Context Home monitors designed to identify cardiorespiratory events are frequently
used in infants at increased risk for sudden infant death syndrome (SIDS),
but the efficacy of such devices for this use is unproven.
Objective To test the hypothesis that preterm infants, siblings of infants who
died of SIDS, and infants who have experienced an idiopathic, apparent life-threatening
event have a greater risk of cardiorespiratory events than healthy term infants.
Design Longitudinal cohort study conducted from May 1994 through February 1998.
Setting Five metropolitan medical centers in the United States.
Participants A total of 1079 infants (classified as healthy term infants and 6 groups
of those at risk for SIDS) who, during the first 6 months after birth, were
observed with home cardiorespiratory monitors using respiratory inductance
plethysmography to detect apnea and obstructed breathing.
Main Outcome Measures Occurrence of cardiorespiratory events that exceeded predefined conventional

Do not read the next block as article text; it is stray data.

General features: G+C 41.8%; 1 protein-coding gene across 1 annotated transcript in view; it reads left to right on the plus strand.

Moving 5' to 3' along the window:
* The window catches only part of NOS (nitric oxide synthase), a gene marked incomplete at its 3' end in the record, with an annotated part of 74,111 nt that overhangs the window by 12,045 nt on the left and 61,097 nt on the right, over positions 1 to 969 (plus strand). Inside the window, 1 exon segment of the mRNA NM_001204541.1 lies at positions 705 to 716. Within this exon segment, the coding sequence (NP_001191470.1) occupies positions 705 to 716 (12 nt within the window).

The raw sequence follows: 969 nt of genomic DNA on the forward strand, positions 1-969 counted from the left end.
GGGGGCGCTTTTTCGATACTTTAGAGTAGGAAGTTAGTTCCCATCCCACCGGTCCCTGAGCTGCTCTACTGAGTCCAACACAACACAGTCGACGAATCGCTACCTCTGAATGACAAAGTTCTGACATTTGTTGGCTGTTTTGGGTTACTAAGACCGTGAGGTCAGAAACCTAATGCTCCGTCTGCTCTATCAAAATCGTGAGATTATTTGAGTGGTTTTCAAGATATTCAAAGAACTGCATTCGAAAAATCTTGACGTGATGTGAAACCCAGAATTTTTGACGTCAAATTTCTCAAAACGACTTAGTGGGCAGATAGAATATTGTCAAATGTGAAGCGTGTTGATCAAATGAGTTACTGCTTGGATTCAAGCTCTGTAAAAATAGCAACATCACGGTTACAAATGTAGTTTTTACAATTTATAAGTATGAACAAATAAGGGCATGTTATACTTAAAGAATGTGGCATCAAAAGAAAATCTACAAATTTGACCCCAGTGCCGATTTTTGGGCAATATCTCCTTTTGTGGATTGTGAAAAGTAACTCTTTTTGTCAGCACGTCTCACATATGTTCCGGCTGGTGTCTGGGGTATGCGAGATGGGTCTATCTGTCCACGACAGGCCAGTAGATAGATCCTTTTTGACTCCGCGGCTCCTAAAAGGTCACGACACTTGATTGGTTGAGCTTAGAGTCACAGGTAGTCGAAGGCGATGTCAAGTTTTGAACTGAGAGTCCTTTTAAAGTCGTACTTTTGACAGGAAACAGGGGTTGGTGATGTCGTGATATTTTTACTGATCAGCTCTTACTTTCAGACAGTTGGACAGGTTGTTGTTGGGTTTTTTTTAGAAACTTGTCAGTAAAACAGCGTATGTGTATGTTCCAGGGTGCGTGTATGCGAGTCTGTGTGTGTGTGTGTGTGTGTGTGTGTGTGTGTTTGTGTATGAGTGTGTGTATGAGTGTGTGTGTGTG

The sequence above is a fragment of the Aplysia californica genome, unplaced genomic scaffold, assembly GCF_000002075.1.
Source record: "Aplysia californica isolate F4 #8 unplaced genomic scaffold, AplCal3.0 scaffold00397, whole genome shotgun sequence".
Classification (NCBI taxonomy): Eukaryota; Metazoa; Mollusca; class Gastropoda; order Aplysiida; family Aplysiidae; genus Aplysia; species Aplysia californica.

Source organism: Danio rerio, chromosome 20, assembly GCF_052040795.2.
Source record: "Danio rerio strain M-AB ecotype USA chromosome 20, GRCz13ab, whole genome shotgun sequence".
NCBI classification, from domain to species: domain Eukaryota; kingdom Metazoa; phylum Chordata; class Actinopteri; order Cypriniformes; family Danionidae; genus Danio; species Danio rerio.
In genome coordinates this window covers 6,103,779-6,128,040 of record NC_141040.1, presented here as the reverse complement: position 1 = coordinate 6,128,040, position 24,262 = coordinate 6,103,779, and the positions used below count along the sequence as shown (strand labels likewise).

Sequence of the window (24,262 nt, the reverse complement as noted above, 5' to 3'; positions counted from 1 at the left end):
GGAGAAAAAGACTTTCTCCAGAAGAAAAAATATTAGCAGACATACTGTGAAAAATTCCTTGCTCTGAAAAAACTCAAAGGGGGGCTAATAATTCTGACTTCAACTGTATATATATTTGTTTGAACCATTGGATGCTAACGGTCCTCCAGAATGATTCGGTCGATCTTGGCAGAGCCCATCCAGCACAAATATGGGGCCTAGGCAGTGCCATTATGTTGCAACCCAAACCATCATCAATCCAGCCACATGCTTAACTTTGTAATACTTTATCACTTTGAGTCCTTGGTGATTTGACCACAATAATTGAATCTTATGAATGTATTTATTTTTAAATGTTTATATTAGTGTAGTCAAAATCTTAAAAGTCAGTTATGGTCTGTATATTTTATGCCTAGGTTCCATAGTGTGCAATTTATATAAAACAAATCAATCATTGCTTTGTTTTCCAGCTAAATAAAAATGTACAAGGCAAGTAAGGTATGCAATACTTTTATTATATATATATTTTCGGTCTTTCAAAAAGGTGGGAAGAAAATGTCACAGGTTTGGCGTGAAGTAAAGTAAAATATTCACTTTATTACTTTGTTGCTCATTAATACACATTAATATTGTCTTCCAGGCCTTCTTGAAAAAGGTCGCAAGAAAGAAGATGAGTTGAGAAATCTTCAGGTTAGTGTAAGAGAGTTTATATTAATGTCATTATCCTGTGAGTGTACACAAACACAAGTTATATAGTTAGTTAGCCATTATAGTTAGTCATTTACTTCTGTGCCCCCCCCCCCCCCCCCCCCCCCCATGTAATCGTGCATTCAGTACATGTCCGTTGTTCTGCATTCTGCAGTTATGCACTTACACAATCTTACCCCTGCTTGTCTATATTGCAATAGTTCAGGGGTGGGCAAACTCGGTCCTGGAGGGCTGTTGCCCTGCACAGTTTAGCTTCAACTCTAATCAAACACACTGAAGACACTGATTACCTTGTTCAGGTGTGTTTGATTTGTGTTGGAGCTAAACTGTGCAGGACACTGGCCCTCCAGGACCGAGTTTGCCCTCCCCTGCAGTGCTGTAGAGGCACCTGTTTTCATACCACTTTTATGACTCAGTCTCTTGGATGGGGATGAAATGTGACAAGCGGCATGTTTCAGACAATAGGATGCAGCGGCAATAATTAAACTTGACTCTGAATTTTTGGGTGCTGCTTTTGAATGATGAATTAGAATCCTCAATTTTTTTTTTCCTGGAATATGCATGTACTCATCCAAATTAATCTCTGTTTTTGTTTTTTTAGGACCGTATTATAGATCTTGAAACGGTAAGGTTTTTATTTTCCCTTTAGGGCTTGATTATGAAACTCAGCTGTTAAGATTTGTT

and extreme thresholds as recorded by the monitors.
Results During 718 358 hours of home monitoring, 6993 events exceeding
conventional alarm thresholds occurred in 445 infants (41%). Of these, 653
were extreme events in 116 infants (10%), and of those events with apnea,
70% included at least 3 obstructed breaths. The frequency of at least 1 extreme
event was similar in term infants in all groups, but preterm infants were
at increased risk of extreme events until 43 weeks' postconceptional age.
Conclusions In this study, conventional events are quite common, even in healthy
term infants. Extreme events were common only in preterm infants, and their
timing suggests that they are not likely to be immediate precursors to SIDS.
The high frequency of obstructed breathing in study participants would likely
preclude detection of many events by conventional techniques. These data should
be important for designing future monitors and determining if an infant is
likely to be at risk for a cardiorespiratory event.